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November 28, 2009: Month to Date Review of the Market

Posted by Larry Doyle on November 28th, 2009 4:10 AM |

What a world and what a market.

Despite ongoing economic weakness and now a potential sovereign default (Dubai), the major market equity averages closed the week generally unchanged. The Treasury market benefited the most from the reality that risks remain abundant and, in a flight to safety, capital poured into this sector.  The dollar continued its descent into hell while supporting a large number of market segments, primarily commodities and especially gold.

Despite seeming investor indifference to major fundamental developments over the last six months, we disregard the situation in Dubai at our peril. Why? As Bloomberg writes, Dubai Crisis May End in ‘Major’ Default, BofA Says:

Dubai’s debt woes may worsen to become a “major sovereign default” that roils developing nations and cuts off capital flows to emerging markets, Bank of America Corp. said.

“One cannot rule out — as a tail risk — a case where this would escalate into a major sovereign default problem, which would then resonate across global emerging markets in the same way that Argentina did in the early 2000s or Russia in the late 1990s,” Bank of America strategists Benoit Anne and Daniel Tenengauzer wrote in a report.

A default would lead to a “sudden stop of capital flows into emerging markets” and be a “major step back” in the recovery from the global financial crisis, they wrote.

Let’s address economic data released this week prior to reviewing the month to date market returns.


1. Existing Home Sales: increased by 10.1%. The expectation of Uncle Sam’s tax credit for housing being discontinued has served to pull demand forward in this sector. I’ll believe that health is returning to housing when mortgage delinquencies, defaults, and foreclosures decline on a regular basis. We’re a long way from that happening.

2. GDP: revised lower to a 2.8% increase from last month’s initial reading of 3.5% increase. Things that make you go hmmmm!!

3. Consumer Confidence: registered a reading of 49.5, which does not compare favorably to an August reading of 54.5. Confidence is all about jobs and housing. Unless and until we see signs of real health return to those sectors, do not expect a robust rebound in consumer confidence.

4. Durable Goods: declined by .6% versus an expectation of a .5% increase. This negative reading is offset somewhat by October’s Durable Goods report being revised from a 1.0% increase to a 2.0% increase. Again, I do not expect to see consistent growth in these figures without real consistency in the housing and automotive sectors.  

Let’s move along to market performance. The figures I provide are the weekly close and the month-to-date returns on a percentage basis: (more…)

Is The Economy Turning The Corner?

Posted by Larry Doyle on April 21st, 2009 7:05 AM |

Markets correct by price (both up and down) and time (extended). Despite the 3+% price declines in equity markets yesterday, the markets are up approximately 20% since the market lows seen on March 6th. Some analysts believe this upward move signals an improvement in the economy largely due to the fiscal and monetary stimulus provided by Uncle Sam. I am not in that camp.

A few emerging economies, specifically China, have improved. Can the rest of the world, including the U.S., expect those economies to be the engine for a global turnaround at this juncture? I do not think so. I still see the following issues on our domestic horizon:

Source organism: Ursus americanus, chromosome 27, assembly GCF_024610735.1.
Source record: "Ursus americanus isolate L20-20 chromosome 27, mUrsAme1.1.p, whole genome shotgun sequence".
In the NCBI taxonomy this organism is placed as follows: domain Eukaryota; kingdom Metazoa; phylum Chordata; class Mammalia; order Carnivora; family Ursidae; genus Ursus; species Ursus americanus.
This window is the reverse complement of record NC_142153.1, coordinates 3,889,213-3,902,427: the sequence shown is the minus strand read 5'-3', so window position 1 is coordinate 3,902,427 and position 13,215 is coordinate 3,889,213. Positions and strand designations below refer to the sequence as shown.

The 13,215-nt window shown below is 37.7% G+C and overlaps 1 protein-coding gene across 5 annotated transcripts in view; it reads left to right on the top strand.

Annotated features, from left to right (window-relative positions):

1. continued deterioration in loan performance on bank books

2. a banking system woefully capital deficient

3. an automotive industry which must downsize

4. municipalities which are faced with the predicamant of capital shortfalls and underfunded pensions

5. commercial real estate just starting to experience real defaults

6. a housing market with increased foreclosures pressuring prices

7. an unemployment rate clearly headed toward double digits

Earnings reports for the first quarter have been mixed. I view the recently reported bank earnings as largely “managed” via accounting gimmicks. Meredith Whitney believes the earnings for major money center banks will turn negative in the 2nd quarter. The regional banks, without the benefit of large capital market activities but facing credit writedowns, report earnings today. Key Corp just reported a loss of $1.09 eps (earnings per share) versus an estimate of -.21. I suspect we will see losses from other regional banks of a similar magnitude. (more…)

Let’s Meet David Darst

Posted by Larry Doyle on March 14th, 2009 6:00 PM |

David Darst may not be a household name for the general public, but for those involved in the world of finance he is held in very high regard. In fact, I think so highly of David that in the Sense on Cents Reading Room, I included his book:

The Complete Bond Book: A Guide to All Types of Fixed-Income Securities
by David Darst
– the Wall Street insider’s Bible to all types of fixed income securities.

David was interviewed yesterday on Bloomberg News. He touches on issues I have recently addressed here at Sense on Cents. I appreciated his commentary on the fact that the equity market rally this week was a “psychological” bounce in the context of a bear market. I addressed the particulars of the current market psychology in my piece, Is the Market Oversold? UPDATE.

Darst also offers enlightening color on overall market outlook, inflation, and places to hide amidst this turmoil.  I know you will not be disappointed in viewing Morgan Stanley’s Darst Sees Psychology Driving Stocks. It’s a 5 minute clip from a man with a lifetime of experience!! I am happy to bring it to you as we collectively navigate the economic landscape.


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